webrI created the structure…but the young artists left their mark/s….and made the piece come alive.

Much fun was had in the process. Students learned not only about using materials on a scale larger than their other book projects, but also about working together, collaboration, communication and cooperation.  Skills needed now perhaps more than ever.

Good lessons for our times. For any times. For all the times of our lives.

Mask Magic 2

Mask Magic 2

At a building owned by the Community Corporation of Santa Monica (CCSM), I conducted a two-part mask making workshop! Families who rented units in the building attended, with children, spouses, and neighbors.

webcThe work created is breathtaking, and was shown last Friday November 4th at an exhibition entitled,
The Artists Among Us“.

Here is this chapter of their story.

webiDuring the first workshop, participants learned to pound out slabs of air-dry clay, create an “armature” with newspaper to give their masks depth, and form their clay slabs over the armature.

weblThe following week, participants used acrylic paints to add color, visual texture, design and pattern to their masks and other clay items, and also enjoyed painting on thick watercolor paper. As acrylic paints dry quickly, and are no longer water-soluble once dry, the artists were able to continue to add paint, details and layers.

web1Reveling in color and brush work, this young artist filled her surface with exploration.

webaI did not see this couple enter the room, and suddenly there they were, painting with complete concentration.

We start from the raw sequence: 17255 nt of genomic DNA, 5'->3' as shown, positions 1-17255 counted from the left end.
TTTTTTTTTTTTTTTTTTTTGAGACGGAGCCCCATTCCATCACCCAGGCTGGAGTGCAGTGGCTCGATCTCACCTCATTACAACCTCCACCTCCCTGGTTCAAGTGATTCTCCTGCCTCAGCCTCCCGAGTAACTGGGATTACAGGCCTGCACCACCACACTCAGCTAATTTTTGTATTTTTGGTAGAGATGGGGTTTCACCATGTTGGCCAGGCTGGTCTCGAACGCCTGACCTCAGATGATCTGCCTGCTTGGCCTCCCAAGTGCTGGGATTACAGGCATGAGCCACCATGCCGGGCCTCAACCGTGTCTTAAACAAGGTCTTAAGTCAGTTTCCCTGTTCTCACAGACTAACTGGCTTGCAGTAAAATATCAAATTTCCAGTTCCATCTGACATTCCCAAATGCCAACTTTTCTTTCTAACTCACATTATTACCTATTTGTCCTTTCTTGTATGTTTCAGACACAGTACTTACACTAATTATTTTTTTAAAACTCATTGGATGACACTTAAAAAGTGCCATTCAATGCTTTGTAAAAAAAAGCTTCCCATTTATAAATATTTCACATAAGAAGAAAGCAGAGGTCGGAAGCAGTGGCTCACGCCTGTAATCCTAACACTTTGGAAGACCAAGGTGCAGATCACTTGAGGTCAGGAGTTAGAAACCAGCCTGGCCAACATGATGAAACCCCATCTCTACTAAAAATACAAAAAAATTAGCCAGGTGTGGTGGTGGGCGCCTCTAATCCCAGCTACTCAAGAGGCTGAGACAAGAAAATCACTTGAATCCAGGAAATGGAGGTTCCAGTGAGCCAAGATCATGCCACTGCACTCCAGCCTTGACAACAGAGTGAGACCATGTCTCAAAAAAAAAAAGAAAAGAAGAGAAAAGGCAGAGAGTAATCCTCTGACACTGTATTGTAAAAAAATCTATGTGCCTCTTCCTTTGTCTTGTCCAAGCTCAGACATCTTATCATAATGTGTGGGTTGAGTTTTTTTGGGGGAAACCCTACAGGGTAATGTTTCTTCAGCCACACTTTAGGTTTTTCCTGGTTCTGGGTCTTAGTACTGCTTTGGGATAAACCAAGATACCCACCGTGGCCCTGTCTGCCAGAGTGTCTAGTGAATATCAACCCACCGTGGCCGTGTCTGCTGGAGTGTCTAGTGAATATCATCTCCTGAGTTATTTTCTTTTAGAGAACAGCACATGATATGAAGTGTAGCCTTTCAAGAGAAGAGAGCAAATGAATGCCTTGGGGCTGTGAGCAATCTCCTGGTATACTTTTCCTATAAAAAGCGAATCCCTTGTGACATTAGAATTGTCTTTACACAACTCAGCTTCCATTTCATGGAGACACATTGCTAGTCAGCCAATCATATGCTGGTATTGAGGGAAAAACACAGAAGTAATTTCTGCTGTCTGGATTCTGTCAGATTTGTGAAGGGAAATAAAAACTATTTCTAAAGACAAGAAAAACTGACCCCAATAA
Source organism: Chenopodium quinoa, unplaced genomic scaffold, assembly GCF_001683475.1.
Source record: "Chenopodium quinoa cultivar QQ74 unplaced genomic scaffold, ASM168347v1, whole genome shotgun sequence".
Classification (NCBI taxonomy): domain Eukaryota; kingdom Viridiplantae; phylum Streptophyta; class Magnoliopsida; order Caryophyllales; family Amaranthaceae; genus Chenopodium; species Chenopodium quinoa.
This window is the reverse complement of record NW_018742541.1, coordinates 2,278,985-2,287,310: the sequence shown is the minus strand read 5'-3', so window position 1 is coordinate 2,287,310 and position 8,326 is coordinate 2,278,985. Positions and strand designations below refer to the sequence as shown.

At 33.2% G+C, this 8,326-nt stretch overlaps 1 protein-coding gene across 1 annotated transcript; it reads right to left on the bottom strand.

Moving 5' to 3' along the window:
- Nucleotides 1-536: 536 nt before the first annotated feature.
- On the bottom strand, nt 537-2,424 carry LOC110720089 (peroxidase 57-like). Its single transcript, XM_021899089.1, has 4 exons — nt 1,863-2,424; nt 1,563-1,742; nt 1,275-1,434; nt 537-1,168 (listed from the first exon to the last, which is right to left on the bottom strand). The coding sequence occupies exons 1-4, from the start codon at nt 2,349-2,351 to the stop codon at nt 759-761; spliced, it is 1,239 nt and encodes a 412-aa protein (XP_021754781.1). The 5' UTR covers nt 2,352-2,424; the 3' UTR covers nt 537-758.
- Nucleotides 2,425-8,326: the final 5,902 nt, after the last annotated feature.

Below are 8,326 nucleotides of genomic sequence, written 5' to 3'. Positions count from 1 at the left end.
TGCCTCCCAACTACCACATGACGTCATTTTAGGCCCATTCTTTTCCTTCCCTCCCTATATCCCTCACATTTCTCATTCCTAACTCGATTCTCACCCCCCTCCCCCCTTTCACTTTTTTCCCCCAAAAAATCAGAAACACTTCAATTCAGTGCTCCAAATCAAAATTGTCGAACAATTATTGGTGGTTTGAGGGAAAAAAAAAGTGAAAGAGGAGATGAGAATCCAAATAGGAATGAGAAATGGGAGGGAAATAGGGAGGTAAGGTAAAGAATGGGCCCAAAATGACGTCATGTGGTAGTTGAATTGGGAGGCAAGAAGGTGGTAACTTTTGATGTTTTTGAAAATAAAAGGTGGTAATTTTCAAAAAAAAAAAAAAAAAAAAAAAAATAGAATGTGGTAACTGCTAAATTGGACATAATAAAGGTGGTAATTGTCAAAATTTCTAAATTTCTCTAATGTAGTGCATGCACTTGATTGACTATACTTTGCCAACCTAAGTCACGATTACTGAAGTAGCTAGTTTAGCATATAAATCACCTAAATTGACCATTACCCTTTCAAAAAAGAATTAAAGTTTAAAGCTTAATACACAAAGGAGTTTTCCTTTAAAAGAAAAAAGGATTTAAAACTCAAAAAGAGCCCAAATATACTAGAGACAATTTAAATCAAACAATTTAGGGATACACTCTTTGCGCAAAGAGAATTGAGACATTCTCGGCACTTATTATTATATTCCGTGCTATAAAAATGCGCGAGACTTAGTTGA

webbParticipant interaction makes the whole experience the more rich.

webdEach got their own palette of colors on a Styrofoam plate, with empty plates available for mixing and discovering colors.

webeGreen grass with delicate characters above.  She must love purple. Maybe she will add it later to her painting!

webfFocused artist and craftswoman.

webgAdding detail.  Every brush I brought seemed to have been used!

webhShe seems to know exactly what she wants to paint, as if the vision was already inside her head.

webnEnergetic color, imagery, brush strokes and composition create movement in this piece.

webvA lion happened on this plate!  Painting? Mask? Both?!

webzHe said it was his first time painting…he must be a natural. What talent!

Many thanks to the marvelous and devoted  Rene Melara, programmer extraordinaire, for the opportunity to work with these wonderful participants, and see their artwork blossom.

Bravo!

Mask Magic

Mask Magic

At a building owned by the Community Corporation of Santa Monica (CCSM), I conducted a two-part mask making workshop! Families who rented units in the building attended, with children, spouses, and neighbors.

The work created is breathtaking, and will be shown Friday November 4th at an exhibition entitled,
The Artists Among Us“.

Here is this chapter of their story.web1web2The mask is formed of clay….then painted…

web3then shown.

web2Women share as they create.

web4web5

web3

web7A seasonal offering sculpted…webiand painted.

https://artissima.wordpress.com/2016/11/08/mask-magic-2/web6A Dia De los Muertos sugar scull is created…webkand comes to life with color and pattern.

webtClay characters drying.